North Dakota’s Republican senator is hosting the ranking member of the Senate Energy Committee for a two-day-tour of the wildly successful fracking operation in the Bakken Region of his home state.
Together, Sens. John Hoeven (R-N.D.) and Lisa Murkowski (R-Alaska) — representing the second and third largest oil-producing states in the nation — hope to fine-tune a strategy to push energy independence in the upper chamber.
“As the ranking member of the Senate Energy Committee and Alaska’s senior senator, she understands the great potential of our nation’s vast energy resources and recognizes the need to implement sound legal, tax and regulatory policies to fully develop them,” Hoeven said. “A pro-growth energy agenda marks the path to national energy security, a growing national economy, lower gas prices for consumers and good jobs for the American people.”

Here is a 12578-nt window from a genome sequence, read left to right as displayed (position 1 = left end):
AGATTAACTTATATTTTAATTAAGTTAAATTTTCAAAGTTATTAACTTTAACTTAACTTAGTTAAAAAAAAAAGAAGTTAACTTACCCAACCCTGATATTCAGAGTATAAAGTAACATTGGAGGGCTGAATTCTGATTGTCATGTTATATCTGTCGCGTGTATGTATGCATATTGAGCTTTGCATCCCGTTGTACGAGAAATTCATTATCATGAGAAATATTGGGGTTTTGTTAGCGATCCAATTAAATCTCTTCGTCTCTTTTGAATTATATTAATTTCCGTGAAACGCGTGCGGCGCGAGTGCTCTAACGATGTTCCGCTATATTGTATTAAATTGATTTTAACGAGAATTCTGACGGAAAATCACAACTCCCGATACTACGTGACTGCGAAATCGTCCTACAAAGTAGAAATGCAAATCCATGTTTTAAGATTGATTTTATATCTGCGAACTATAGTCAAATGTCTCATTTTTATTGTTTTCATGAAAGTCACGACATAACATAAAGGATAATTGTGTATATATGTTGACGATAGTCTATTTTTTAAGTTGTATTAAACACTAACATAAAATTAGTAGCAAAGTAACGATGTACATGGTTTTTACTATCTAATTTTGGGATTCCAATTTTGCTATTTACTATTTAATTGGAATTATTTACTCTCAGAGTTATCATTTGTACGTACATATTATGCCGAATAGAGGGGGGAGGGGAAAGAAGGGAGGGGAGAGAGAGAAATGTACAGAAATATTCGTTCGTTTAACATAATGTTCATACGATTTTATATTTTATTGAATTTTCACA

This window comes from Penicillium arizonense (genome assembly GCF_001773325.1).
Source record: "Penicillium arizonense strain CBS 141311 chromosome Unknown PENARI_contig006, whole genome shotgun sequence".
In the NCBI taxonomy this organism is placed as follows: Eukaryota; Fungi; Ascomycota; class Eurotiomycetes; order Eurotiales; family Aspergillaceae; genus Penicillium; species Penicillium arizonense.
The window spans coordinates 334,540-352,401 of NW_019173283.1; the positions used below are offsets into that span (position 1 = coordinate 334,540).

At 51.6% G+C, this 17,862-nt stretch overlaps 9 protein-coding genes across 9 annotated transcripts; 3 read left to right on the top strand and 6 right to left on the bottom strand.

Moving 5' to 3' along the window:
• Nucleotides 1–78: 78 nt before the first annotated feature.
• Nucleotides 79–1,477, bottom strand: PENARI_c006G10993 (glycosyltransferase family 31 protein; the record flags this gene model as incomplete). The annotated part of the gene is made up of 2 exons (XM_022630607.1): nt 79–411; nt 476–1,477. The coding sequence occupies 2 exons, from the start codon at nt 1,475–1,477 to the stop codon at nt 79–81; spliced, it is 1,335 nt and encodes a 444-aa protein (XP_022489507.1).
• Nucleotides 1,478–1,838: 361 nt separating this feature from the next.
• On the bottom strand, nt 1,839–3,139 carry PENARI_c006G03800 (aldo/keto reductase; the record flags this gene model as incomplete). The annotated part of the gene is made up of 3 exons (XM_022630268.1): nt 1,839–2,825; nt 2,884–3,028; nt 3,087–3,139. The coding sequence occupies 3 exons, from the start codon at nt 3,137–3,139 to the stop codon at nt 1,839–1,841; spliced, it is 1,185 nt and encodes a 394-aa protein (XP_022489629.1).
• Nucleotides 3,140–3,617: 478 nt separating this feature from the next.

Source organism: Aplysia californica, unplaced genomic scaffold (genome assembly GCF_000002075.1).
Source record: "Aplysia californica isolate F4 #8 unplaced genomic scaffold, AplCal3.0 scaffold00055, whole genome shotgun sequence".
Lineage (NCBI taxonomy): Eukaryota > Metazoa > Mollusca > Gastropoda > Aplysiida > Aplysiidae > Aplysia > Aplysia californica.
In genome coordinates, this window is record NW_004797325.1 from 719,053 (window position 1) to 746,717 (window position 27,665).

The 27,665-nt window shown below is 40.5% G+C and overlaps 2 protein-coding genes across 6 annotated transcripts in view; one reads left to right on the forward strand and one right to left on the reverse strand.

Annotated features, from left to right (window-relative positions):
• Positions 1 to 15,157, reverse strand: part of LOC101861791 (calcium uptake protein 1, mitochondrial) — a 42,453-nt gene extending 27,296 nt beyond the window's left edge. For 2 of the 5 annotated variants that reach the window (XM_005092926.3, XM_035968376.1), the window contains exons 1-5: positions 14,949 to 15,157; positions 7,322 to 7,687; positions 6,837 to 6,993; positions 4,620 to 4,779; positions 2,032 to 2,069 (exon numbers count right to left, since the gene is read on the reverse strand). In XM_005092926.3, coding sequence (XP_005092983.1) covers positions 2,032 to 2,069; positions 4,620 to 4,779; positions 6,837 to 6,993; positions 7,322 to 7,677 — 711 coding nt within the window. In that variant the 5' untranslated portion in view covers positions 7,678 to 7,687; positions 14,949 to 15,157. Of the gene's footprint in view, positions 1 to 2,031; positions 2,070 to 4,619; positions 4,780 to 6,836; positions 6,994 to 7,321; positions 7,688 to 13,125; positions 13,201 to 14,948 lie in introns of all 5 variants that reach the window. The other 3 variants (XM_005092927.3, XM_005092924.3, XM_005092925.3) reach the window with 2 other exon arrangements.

Murkowski and Hoeven began today touring oil and natural gas production and associated sites, including an oil rig, gas plant and rail station, to review the technological advances being used to recover oil and gas from the Bakken shale.
Hoeven introduced and Murkowski cosponsoredthe Domestic Energy and Jobs Act of 2012, while Hoeven co-sponsored Murkowski’s OPEN Act to expand offshore energy production.
House Republicans have also held up the Bakken reserve as leading to an employment boom in North Dakota while most of the country struggles to recover from recession.
“It’s important to see firsthand the places that are making our nation more energy independent. My trip to North Dakota will be my fourth visit this year to a ‘frontier’ energy producing area,” Murkowski said. “In each of these promising regions – the Gulf of Mexico, the Marcellus, the Arctic, and the Bakken – it’s clear that we have the collective resources to meet far more of our energy needs with domestic production, but the federal government is creating unique problems in each place.”
“Technology has caught up with demand and is helping demonstrate that our energy challenges have nothing to do with scarcity and a lot to do with public perception and government policy choices,” she said.